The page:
The Government needs to formally recognise the public benefits of organic farming
Date Published: 06/02/2018
OF&G’s latest policy paper, An Organic Systems Approach to the Provision of Public Goods, looks at how the UK can benefit from a systematic approach to agriculture.
Roger Kerr, chief executive of OF&G – the UK’s largest certifier of organic land – highlights the main points from the report.
If the government is serious about ‘public money for public goods’, organic farming systems must be officially recognised and supported post-Brexit. OF&G are writing a series of policy papers designed to help inform and shape the debate taking place about what we all want for our food and farming policies in the United Kingdom.
Farming techniques adopted and developed since the Second World War and encouraged by farm payment policy have led to several systemic failures. This is evident in the continued decline of biodiversity, soil degradation and poor water quality, and those failures come at a cost to society.
The development of a new UK Domestic Agricultural Policy (UK DAP) offers an opportunity to address these challenges.
Environment Secretary Michael Gove has indicated in his landmark farming speech on at the Oxford Farming Conference on 4 January that the Government is prepared to pay to support the delivery of public goods.
“We have to embrace change which secures a more sustainable future for those who will inherit what we have built,” he said, promising new support for those who ‘choose to farm in the most sustainable fashion’.
‘Public money for public good’ is a core principle guiding reform of the UK agricultural support policy. Behind the catchy phrase is an acknowledgement that society needs to support food production based on the premise of resource conservation and the delivery of public goods, such as habitats for wildlife, flood resilience and good quality air, water and soil.
Preserving public goods
Organic farming is a systematic, regenerative farming approach that combines modern science and technology with traditional farming practices to maintain long-term fertility of the soil, use less of the Earth’s finite resources whilst producing high quality, nutritious food.
Organic techniques have been developed from an understanding of and research into soil science, crop breeding, animal husbandry and ecology. Consequently artificial fertilisers, pesticides, growth regulators and livestock feed additives are generally prohibited. By farming in this way, the organic approach simultaneously delivers many of the public goods identified by Mr Gove.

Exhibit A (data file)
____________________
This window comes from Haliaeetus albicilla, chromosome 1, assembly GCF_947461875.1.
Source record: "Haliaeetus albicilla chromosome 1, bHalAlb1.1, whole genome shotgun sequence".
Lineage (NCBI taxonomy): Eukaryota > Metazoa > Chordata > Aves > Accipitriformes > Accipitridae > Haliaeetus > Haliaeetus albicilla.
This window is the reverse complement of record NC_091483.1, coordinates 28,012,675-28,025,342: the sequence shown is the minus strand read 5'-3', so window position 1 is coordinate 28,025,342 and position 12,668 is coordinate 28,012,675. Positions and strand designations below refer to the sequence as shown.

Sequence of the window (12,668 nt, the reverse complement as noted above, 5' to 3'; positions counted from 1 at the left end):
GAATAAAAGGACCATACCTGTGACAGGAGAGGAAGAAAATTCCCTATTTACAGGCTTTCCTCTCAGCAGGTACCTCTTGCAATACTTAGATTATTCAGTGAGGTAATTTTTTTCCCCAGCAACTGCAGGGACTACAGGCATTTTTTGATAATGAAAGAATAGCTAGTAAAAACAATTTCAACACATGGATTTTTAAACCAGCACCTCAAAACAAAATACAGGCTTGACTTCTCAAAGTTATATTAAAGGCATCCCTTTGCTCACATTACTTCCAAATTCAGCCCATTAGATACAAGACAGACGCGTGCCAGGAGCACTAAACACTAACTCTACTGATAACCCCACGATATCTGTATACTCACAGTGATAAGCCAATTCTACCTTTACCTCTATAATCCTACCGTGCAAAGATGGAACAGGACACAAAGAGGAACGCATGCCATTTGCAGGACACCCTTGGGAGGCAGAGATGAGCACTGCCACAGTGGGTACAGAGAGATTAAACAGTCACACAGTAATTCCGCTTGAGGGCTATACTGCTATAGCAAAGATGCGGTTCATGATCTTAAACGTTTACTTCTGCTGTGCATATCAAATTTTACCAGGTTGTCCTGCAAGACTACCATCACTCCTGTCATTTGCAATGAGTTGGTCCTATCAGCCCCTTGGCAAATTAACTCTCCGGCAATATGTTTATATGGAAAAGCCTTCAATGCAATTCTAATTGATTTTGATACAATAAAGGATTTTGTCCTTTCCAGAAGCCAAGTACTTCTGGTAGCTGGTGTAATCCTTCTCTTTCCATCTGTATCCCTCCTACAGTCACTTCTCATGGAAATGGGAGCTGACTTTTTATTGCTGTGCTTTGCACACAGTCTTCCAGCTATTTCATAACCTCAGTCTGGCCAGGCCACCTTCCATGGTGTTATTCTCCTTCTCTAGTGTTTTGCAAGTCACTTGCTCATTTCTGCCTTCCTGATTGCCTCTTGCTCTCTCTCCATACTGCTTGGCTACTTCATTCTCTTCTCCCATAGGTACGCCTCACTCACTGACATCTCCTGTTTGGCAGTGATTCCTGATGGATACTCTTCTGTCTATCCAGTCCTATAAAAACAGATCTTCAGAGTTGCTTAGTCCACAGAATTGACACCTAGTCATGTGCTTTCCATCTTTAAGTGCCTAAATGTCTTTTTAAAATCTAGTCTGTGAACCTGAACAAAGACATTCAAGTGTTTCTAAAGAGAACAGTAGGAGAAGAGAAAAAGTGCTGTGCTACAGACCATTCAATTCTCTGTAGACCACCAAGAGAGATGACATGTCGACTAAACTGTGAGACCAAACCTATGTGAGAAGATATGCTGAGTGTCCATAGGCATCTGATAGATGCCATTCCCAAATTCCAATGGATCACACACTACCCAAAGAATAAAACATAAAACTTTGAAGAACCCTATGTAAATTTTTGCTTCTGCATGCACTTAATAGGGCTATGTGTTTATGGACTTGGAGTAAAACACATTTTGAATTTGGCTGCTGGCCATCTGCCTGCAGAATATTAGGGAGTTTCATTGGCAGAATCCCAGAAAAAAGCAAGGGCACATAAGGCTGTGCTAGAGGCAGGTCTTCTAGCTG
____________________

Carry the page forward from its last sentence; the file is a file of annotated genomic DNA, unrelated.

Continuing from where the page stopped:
However in preserving public goods, organic farming systems have – to date – had to bear much the cost directly, as seen in the premium currently paid by consumers of organic food. If organic production was rewarded by society for the value it provides through the multiple public goods it delivers, then potentially organic food would be more accessible to all.
Measuring and rewarding
In our new policy paper An organic systems approach to the provision of public goods, we set out an integrated definition of public goods, taking into account the need to measure and reward their delivery.
Organic represents a systematic approach to food production based on the premise of resource conservation, one where soil and ecological health is central. Consequently, we believe it needs the support of industry and Government to provide the necessary critical mass to see it deliver on its true potential.
A fair reward for public goods
We can no longer put clean water, biodiversity and climate challenges on hold whilst we sort out soils, any more than we can sort out biodiversity issues but ignore other challenges. We require a cyclical and regenerative approach to food production which addresses many of these challenges simultaneously.
With that in mind, OF&G’s policy paper calls for:
- Organic farming to be recognised as a distinct farming system, within which a number of public goods are delivered simultaneously by virtue of the fact that a farmer is simply farming organically
- The delivery of these public goods to be recognised and rewarded adequately. These costs should not be passed onto organic consumers as happens currently
- Increased agro-ecological farmland. Within the new UK DAP it is recommended that agro-ecological farming should account for around 20% (1 acre in 5) of the UK agricultural land area, with organic farming representing half of that total area
Government must take this opportunity to integrate organic within its new and innovative UK DAP. Our food system faces multiple challenges which will require a diverse set of solutions.
Right now, organic production provides one approach which represents a cohesive, well-defined and regulated strategy toward resource conservation and regenerative food production, and OF&G is calling for Government to recognise and value organic food production with the UK DAP accordingly.
Public health – https://euobserver.com/health/139394
Environmental degradation – http://www.nature.com/news/the-business-case-for-soil-1.21623
Sustainable Food Trust report –http://sustainablefoodtrust.org/articles/hidden-cost-uk-food/%5D